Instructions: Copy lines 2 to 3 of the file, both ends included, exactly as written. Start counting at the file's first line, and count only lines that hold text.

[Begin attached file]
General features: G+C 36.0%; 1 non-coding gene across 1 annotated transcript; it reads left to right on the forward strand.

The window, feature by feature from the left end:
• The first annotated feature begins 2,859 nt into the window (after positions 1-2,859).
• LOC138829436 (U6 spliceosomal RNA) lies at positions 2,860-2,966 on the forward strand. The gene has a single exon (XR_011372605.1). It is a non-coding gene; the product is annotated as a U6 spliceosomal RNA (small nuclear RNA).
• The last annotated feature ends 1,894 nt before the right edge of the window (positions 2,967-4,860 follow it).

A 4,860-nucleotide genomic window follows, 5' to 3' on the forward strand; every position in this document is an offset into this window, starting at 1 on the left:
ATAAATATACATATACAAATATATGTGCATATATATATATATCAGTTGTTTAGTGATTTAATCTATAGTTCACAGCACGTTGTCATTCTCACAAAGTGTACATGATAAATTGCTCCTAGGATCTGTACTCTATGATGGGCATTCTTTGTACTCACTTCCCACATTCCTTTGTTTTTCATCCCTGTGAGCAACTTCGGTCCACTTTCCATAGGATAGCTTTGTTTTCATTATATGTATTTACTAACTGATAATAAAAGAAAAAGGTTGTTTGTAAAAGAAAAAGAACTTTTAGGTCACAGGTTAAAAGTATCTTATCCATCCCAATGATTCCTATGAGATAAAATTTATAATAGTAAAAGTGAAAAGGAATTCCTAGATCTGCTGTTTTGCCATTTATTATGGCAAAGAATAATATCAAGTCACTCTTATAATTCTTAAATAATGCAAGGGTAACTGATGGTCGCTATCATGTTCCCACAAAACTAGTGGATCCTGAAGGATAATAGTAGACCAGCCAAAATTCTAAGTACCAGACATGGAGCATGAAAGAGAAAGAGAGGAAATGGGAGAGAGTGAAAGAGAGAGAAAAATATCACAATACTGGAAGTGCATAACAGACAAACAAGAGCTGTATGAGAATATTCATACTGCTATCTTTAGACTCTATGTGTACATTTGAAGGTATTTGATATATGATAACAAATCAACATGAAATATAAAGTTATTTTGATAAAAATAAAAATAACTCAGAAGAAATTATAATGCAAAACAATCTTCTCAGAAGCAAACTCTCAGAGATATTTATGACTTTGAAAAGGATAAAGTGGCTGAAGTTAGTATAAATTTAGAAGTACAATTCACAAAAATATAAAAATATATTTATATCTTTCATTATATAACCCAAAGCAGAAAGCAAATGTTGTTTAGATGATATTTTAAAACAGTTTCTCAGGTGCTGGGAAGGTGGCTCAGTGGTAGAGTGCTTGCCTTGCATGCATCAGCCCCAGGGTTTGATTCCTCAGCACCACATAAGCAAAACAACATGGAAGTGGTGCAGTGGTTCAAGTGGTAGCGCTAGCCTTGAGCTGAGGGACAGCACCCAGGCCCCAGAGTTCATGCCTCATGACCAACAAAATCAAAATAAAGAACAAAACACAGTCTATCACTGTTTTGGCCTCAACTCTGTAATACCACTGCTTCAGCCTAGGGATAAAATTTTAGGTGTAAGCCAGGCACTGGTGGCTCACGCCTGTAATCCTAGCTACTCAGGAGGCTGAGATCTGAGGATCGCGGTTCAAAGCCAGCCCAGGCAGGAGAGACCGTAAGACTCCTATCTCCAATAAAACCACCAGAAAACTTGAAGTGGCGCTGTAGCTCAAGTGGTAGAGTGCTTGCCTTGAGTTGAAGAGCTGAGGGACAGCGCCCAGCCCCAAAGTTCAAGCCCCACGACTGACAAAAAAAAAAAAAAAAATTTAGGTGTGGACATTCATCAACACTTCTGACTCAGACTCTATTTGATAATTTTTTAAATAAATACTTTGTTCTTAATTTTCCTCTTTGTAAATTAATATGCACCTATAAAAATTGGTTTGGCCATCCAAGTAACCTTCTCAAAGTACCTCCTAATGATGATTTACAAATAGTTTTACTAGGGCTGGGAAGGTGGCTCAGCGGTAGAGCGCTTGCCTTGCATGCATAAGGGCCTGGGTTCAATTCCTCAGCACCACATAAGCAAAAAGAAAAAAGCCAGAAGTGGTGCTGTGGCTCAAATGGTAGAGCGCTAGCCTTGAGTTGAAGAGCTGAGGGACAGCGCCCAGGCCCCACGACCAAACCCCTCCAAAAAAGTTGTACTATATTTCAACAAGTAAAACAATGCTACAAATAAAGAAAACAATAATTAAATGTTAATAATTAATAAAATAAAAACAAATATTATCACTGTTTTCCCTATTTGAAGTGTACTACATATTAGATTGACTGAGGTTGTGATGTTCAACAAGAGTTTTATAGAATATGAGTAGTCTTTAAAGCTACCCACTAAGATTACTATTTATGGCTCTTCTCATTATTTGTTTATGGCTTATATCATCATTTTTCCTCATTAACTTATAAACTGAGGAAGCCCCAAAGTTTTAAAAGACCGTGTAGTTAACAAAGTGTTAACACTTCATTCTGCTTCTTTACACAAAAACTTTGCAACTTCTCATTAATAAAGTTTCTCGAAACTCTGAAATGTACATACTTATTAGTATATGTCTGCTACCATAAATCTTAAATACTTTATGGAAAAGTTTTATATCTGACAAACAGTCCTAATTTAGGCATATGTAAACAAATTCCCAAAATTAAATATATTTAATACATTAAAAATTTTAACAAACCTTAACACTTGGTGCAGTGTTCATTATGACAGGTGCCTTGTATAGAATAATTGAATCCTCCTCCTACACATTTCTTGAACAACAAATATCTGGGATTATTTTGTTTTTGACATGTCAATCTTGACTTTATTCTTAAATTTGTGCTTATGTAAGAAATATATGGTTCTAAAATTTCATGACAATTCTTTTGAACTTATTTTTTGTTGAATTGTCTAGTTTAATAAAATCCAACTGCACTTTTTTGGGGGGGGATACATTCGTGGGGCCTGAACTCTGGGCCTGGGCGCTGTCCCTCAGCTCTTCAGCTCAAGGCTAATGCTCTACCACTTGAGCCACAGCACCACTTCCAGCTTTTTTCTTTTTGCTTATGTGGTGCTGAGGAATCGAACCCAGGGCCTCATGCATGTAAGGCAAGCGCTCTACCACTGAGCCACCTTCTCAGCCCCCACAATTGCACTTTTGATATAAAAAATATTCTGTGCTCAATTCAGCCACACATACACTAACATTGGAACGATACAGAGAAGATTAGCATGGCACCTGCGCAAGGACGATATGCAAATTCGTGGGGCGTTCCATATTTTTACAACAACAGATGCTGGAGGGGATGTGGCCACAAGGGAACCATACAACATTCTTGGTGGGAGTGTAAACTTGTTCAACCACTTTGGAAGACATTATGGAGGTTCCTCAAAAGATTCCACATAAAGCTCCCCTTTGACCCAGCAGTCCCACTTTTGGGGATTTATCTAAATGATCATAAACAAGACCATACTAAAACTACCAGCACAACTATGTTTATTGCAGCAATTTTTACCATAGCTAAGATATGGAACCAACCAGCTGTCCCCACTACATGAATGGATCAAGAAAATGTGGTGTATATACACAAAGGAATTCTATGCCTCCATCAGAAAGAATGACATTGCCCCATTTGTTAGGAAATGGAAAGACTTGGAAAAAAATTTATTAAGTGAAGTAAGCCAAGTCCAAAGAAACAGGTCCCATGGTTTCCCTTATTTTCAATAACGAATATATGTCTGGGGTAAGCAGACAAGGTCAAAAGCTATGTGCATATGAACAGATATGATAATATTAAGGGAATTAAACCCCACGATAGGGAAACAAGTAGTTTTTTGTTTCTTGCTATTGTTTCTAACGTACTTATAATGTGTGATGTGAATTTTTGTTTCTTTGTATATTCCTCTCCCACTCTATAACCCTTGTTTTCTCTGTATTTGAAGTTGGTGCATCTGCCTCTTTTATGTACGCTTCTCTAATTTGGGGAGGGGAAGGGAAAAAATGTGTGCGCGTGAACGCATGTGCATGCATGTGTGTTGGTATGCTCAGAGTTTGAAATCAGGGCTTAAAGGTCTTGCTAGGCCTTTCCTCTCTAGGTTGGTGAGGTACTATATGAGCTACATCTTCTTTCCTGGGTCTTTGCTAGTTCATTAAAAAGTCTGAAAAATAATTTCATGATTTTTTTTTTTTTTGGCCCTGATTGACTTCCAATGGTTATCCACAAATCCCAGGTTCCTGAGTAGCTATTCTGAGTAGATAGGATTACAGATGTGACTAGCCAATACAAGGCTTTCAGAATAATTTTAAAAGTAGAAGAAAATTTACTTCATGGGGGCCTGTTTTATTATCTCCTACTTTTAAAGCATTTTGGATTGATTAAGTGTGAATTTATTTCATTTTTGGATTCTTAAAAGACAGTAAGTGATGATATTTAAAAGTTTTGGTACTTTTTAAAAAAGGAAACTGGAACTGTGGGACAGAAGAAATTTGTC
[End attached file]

The window, feature by feature from the left end:
• The first annotated feature begins 2,859 nt into the window (after positions 1-2,859).